Shoppers who tried finding the details on target.com were locked into an endless loop. Clicking on the link provided on the chain's news page took shoppers (and us) to a "More reasons to love Target" page, which had a link taking us to an "Our low price promise" page, which looped back to the "More reasons" page. As of Wednesday (Oct. 24), Target had finally inserted an updated price-match page, complete with details, into that loop.
The details, though, paint a very different picture than Target's announcement did. In the October 17 statement, Target promised: "For the first time, Target will offer guests the ability to match select online competitors' prices in its stores between November 1 and December 16." That statement differs from Best Buy in that it didn't exclude Black Friday. But in the terms and conditions, Target did indeed exclude November 22–24. (Best Buy's exclusion is much greater, though, running from November 18–26; a difference between three days and nine days.)
The online retailers didn't change much, with the initial published list of "amazon.com, walmart.com, bestbuy.com and toysrus.com" only getting one additional name: BabiesRUs.com, which is within the Toys"R"Us family.
Some of the other exclusions, though, are more baffling. Target stores in Alaska and Hawaii aren't involved, and the program has a "limit quantity of 1 online price match, per identical item, per guest." So if a shopper has two children and wants to get them the identical toy, and if that toy is being offered at Amazon for less, Target will only grant the lower price on one of them? Wouldn't that simply make the shopper buy the lower priced one at Amazon and, given the effort, they might as well buy both of them there? What's the rationale of that limit in a holiday price match?
Part of the problem is that rules need to be rigid. Target spokesperson Jessica Deede said the rule is there "to ensure Target is managing our inventory appropriately this holiday season."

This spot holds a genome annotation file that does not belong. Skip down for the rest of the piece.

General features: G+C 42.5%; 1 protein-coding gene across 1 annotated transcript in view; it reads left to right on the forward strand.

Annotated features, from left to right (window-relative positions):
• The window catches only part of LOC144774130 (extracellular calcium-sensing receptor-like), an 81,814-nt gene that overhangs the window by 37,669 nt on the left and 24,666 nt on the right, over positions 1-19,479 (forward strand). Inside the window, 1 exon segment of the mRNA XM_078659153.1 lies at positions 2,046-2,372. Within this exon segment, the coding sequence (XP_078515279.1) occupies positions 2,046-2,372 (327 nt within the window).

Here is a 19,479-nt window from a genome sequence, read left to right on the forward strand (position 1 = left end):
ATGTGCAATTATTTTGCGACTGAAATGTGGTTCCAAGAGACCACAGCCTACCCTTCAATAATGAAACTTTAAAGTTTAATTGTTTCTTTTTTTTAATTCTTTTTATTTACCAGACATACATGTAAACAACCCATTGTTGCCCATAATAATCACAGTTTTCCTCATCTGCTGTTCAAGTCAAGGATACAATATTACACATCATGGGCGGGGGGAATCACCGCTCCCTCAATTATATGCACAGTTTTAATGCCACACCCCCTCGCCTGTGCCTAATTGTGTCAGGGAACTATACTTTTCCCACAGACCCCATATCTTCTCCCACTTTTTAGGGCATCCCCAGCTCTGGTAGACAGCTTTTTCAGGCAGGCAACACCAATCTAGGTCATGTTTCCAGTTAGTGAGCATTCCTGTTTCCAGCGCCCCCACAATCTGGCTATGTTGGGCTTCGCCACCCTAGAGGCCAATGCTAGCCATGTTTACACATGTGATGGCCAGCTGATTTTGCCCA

That's understandable. But if a customer came in and truly sought two or three of the same item, is it really so problematic to honor the price and retain the sale? The problem is with quantity. Two might be fine, but what if that shopper wants 20? Or 2,000? Setting a limit makes sense. But why not five? Setting the limit as one would seem to undermine the point of the program.
Or this rule: "Items that are out of stock at Target or a competitor at the time the price match is requested; rainchecks will not be issued for any item being price matched." Let's set aside the legal question about whether some states will require rainchecks to be issued and honored.Wouldn't Target want to say: "Don't buy it from the rival. We'll match the price, but it will take us four days to get it in"? I can see why customers might decline that offer—why should they wait? But why would Target shut down that option? If the customer is willing to wait, why not?
Target also wisely opted to not trust whatever image customers show on their phones, because it might be a manipulated image. Its shopper instructions: "Please show us your mobile device or a printout from a qualifying competitor's Web site or Target.com. A Target team member will then verify the match using a Target device."
Target has started thinking about whether key rivals will start offering CRM-based discounts, and it wants to short-circuit those efforts by excluding any "prices that only display on a Web site after guest login." Target's Deede added a more practical reason: Given that "a team member needs to verify the price using a Target device, the price must be accessible without a guest login," she said.
But matching prices online is still very clearly a lot more difficult than old-fashioned brick-and-mortar price-match programs. True, there's no online equivalent to "bring in a published newspaper ad," but Target's lengthy list of exclusions and limitations looks like a lawyer's wonderland. And some of the items on that list appear to be made irrelevant by other items on the exclusions list. Target is trying really, really hard to close all the loopholes.
Unfortunately, the result of all that fine print comes across sounding something like this: "Target has a holiday price-match program. But if we can find any possible way at all to refuse to match a competitor's price, we won't do the match. Of course, because the only five competitors we're matching are easily accessible from the phone, we insist that you show us their prices on your device and then you're free to stand right there and buy from a competitor as soon as we refuse to price match. Thank you for trying and failing to shop at Target."
Maybe Best Buy's idea of giving associates the final say on whether to match prices isn't so foolish after all. It really begs the question: Is rule rigidity—where commonsense need not apply—a better approach than discretion, where the customer isn't certain whether the price will really be matched? Choose your price-match poison.